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TX Lien Deadline - General Contractor

TexasMechanics Lien

We are the General Contractor on a private commercial project in TX. I am not finding clear information on deadline for us to file our lien. 15th day of 4th month following last providing, which includes punchlist and change order work?? So if done the 6th of July, we have to have recorded by 11-15-18? Also, are liquidated damages being held on us that we are disputing to be included in our value as well as change orders not yet provided for work completed?

1 reply

Jul 13, 2018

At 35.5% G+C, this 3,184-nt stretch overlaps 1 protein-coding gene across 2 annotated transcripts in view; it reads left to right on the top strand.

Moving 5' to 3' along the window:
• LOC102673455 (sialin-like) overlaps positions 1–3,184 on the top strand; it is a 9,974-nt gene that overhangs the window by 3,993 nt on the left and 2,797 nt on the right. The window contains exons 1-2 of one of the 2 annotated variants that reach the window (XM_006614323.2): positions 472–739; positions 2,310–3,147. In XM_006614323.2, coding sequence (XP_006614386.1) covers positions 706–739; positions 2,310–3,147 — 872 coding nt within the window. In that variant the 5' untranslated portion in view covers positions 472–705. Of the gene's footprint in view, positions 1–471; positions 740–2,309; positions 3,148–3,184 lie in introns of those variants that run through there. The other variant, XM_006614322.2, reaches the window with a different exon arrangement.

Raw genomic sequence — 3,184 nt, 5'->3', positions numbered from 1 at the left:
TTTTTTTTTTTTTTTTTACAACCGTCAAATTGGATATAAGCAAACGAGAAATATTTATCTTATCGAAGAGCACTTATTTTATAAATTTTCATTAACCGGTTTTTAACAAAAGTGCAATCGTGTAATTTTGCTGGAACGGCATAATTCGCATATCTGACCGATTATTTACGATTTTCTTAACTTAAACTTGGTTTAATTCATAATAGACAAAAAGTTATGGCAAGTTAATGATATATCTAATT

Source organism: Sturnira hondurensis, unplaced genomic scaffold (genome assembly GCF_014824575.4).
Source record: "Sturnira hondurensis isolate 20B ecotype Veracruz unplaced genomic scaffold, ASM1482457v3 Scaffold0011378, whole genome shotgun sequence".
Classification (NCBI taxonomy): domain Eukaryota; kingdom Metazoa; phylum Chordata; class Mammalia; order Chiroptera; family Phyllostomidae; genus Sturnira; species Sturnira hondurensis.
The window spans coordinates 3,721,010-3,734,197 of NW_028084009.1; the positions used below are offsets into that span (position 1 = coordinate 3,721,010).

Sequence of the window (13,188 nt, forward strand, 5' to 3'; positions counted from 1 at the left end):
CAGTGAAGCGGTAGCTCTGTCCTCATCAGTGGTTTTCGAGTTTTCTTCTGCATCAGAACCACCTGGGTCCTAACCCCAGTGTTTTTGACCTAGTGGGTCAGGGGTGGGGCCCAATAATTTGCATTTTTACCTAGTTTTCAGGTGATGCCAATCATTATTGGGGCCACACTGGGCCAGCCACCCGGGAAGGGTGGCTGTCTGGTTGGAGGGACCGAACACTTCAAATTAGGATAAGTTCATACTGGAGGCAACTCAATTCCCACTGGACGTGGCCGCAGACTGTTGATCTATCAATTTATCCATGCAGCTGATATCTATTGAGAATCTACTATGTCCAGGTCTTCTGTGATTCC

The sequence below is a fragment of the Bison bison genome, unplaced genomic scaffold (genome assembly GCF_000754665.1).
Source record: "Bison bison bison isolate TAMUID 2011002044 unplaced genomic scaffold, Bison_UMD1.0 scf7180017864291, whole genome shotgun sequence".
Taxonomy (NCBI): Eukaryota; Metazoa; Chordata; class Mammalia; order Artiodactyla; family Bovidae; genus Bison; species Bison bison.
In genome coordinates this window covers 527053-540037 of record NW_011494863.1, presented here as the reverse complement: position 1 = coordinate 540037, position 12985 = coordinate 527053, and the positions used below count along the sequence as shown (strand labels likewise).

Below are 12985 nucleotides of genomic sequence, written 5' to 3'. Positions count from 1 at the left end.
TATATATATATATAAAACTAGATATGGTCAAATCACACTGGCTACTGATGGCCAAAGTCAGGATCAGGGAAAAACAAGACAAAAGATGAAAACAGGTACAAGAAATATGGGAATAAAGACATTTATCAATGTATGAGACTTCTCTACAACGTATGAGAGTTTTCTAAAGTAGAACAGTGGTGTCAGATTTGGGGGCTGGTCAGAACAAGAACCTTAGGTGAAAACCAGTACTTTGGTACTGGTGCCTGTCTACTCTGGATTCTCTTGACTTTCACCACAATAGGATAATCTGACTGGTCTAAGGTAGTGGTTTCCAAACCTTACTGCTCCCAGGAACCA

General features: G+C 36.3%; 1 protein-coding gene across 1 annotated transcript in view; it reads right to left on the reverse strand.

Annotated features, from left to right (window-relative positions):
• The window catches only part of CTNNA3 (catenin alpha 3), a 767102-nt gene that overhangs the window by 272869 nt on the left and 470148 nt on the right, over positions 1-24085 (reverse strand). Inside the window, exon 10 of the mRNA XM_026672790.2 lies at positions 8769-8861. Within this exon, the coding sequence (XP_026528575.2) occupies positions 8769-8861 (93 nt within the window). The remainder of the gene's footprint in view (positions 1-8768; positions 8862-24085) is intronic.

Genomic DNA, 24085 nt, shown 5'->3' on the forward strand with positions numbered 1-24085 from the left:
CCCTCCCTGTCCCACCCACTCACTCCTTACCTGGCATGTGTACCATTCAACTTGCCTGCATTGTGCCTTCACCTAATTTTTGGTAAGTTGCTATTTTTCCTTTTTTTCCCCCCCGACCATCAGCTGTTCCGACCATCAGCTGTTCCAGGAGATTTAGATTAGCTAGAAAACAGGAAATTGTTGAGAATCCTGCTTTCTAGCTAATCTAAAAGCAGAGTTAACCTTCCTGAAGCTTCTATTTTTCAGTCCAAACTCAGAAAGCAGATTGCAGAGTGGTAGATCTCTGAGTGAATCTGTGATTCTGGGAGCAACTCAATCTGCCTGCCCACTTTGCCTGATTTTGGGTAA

Texas is truly a mess when it comes to lien and notice deadlines - and the Texas Property Code doesn't really provide much help. Under § 53-052, the deadline to file a lien is "...not later than the 15th day of the fourth calendar month after the day on which the indebtedness accrues." The next section helps to define when exactly indebtedness accrues. Under § 53-053(b), "Indebtedness to an original contractor accrues: (1) on the last day of the month in which a written declaration by the original contractor or the owner is received by the other party to the original contract stating that the original contract has been terminated; or (2) on the last day of the month in which the original contract has been completed, finally settled, or abandoned." Putting that all together: a lien must be filed not later than the 15th day of the fourth month after either (1) the last day of the month during which the original contract is terminated, or (2) the last day of the month in which the original contract is completed, settled, or abandoned. Admittedly, that "15th day of the fourth month..." language can still be nauseating. However, zlien has produced some content to help navigate it. For clarification, you can download the 2018 Texas Lien Deadline Calendar for free, or utilize the Lien Deadline Calculator (also free!). Regarding other amounts potentially being included in a lien filing - any amount unrelated to the value of the labor and/or materials furnished may not be included in the lien claim. Including change orders that have not been validly submitted (according to the contract) could create some dispute. But under § 53-023 of the Texas Property Code: "The lien secures payment for: (1) the labor done or material furnished for the construction or repair; (2) the specially fabricated material, even if the material has not been delivered or incorporated into the construction or repair, less its fair salvage value; or (3) the preparation of a plan or plat by an architect, engineer, or surveyor in accordance with Section 53.021(c)." Other than the definition of "Completion" ("the actual completion of the work, including any extras or change orders reasonably required or contemplated under the original contract, other than warranty work or replacement or repair of the work performed under the contract"), the Texas Property code doesn't discuss change orders. Ultimately, though, whether or not to include change orders will be at the discretion of the claimant.
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